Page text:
It became clear that the best outcomes were seen in single HCC lesions, up to 5 cm in diameter, and in patients with up to 3 tumors, none greater than 3 cm in diameter. These are now known as the Milan criteria, and they have been the predominant basis for HCC patient selection since their establishment.6 Recent attempts have been made to cautiously increase the size of the HCC lesion allowed for transplant (the “expanded criteria”) without compromising the 70% five-year survival seen with the Milan criteria.7-9 However, these expanded criteria are still in the process of validation and limit identification.
Why do recurrences occur?
During the process of OLTx for HCC, both the tumor and the diseased liver are removed, and the liver is replaced. It was expected that this would be curative for both diseases, but this was not the case for HCCs beyond the Milan criteria. Why not?
An easy explanation was that, similar to surgery for breast or colon cancer, there are factors that predispose to HCC recurrence, including tumor invasion of local blood and lymphatic vessels and the presence of preexisting micrometastases (Figure 1). Identification of macroscopic portal vein thrombosis, as identified by computed tomography or magnetic resonance imaging, has been shown in multiple studies to be associated with high rates of HCC recurrence after transplant. Presumably, the presence of a tumor burden in the portal vein leads directly to systemic venous dissemination.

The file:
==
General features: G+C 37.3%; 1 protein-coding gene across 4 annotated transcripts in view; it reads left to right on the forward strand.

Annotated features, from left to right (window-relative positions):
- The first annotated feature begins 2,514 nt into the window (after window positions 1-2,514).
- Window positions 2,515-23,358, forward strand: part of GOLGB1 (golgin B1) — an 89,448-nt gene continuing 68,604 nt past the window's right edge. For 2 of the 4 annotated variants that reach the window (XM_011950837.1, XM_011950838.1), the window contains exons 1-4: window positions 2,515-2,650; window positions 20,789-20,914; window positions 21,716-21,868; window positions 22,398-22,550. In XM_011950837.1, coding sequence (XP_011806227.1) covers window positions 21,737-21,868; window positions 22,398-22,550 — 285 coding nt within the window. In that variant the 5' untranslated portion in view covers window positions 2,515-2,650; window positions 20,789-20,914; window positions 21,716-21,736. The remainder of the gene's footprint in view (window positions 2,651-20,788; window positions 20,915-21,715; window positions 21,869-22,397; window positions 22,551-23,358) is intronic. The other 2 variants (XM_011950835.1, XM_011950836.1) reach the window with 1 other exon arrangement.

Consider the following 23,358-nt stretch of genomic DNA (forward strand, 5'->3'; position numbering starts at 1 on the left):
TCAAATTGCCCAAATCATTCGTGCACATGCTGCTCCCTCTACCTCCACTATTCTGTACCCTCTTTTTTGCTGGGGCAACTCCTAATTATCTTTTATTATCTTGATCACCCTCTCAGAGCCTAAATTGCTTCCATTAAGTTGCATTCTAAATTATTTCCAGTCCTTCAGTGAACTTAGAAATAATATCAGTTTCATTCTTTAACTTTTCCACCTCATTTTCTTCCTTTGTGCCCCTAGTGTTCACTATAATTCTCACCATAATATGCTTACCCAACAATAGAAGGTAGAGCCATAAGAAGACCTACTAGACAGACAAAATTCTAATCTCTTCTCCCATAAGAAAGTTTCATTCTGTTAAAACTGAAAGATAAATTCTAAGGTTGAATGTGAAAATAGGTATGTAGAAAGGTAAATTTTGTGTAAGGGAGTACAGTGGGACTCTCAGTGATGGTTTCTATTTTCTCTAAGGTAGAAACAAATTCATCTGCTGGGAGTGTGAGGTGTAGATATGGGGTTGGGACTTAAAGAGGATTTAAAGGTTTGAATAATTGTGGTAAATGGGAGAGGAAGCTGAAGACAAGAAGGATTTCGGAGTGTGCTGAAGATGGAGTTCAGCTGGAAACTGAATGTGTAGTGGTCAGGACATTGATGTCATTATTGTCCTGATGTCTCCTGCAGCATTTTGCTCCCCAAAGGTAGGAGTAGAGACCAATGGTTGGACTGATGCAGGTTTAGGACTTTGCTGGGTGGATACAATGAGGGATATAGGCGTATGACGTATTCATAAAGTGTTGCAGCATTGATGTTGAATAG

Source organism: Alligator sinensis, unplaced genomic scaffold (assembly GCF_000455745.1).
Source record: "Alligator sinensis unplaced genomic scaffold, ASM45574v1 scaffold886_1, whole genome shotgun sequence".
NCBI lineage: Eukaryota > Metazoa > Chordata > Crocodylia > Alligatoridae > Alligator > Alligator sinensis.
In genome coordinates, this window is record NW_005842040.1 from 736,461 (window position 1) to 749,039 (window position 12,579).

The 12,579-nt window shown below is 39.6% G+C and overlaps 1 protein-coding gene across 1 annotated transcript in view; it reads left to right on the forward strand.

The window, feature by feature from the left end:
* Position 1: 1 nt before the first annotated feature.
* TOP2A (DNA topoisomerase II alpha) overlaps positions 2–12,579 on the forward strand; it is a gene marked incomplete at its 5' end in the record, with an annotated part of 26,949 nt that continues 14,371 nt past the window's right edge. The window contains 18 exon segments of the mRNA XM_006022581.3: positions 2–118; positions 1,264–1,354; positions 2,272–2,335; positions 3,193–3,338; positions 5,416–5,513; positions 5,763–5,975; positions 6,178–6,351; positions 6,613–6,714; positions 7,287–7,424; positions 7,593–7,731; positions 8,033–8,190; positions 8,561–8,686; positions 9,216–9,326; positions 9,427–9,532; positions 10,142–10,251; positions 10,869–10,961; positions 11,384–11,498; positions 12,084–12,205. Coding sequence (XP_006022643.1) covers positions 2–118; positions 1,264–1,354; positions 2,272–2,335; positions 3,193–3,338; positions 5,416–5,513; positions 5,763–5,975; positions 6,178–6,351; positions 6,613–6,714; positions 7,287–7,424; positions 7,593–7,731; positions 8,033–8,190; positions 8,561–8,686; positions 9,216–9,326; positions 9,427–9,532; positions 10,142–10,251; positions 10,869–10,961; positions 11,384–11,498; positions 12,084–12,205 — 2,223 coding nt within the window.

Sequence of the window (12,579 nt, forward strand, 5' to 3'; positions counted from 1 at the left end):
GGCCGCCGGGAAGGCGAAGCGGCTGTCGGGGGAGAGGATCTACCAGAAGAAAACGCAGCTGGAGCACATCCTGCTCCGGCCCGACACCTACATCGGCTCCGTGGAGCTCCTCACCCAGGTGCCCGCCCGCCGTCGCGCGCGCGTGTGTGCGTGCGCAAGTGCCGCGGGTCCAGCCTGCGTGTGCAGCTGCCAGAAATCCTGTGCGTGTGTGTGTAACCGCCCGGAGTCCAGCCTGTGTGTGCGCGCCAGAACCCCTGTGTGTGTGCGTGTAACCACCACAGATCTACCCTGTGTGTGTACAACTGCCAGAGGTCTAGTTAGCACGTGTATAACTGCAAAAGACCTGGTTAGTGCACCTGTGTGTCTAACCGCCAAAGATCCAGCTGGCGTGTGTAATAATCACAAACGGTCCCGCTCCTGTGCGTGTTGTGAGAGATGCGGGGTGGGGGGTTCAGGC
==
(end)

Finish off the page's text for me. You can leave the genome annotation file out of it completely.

However, an interesting and unexplored question is why does an HCC beyond 5 cm predispose to increased recurrence rates? Pretransplant underdiagnosis of multifocal HCC or the presence of microscopic portal vein thrombosis are possible explanations. There is something interesting about the 5-cm size limit, beyond which the incidence of both portal vein thrombosis and extrahepatic metastasis increases.10,11 We hypothesize that increasing lesion size is associated with a change in biology or aggressiveness, and this has indeed been recently demonstrated.12 However, other possible contributors to HCC recurrence after OLTx include immune suppression with increased tumor growth,13,14 circulating tumor cells,15-18 enhanced carcinogenesis in the presence of recurrent hepatitis, and patients living longer after transplant, thus having more time for preexisting micrometastases to grow.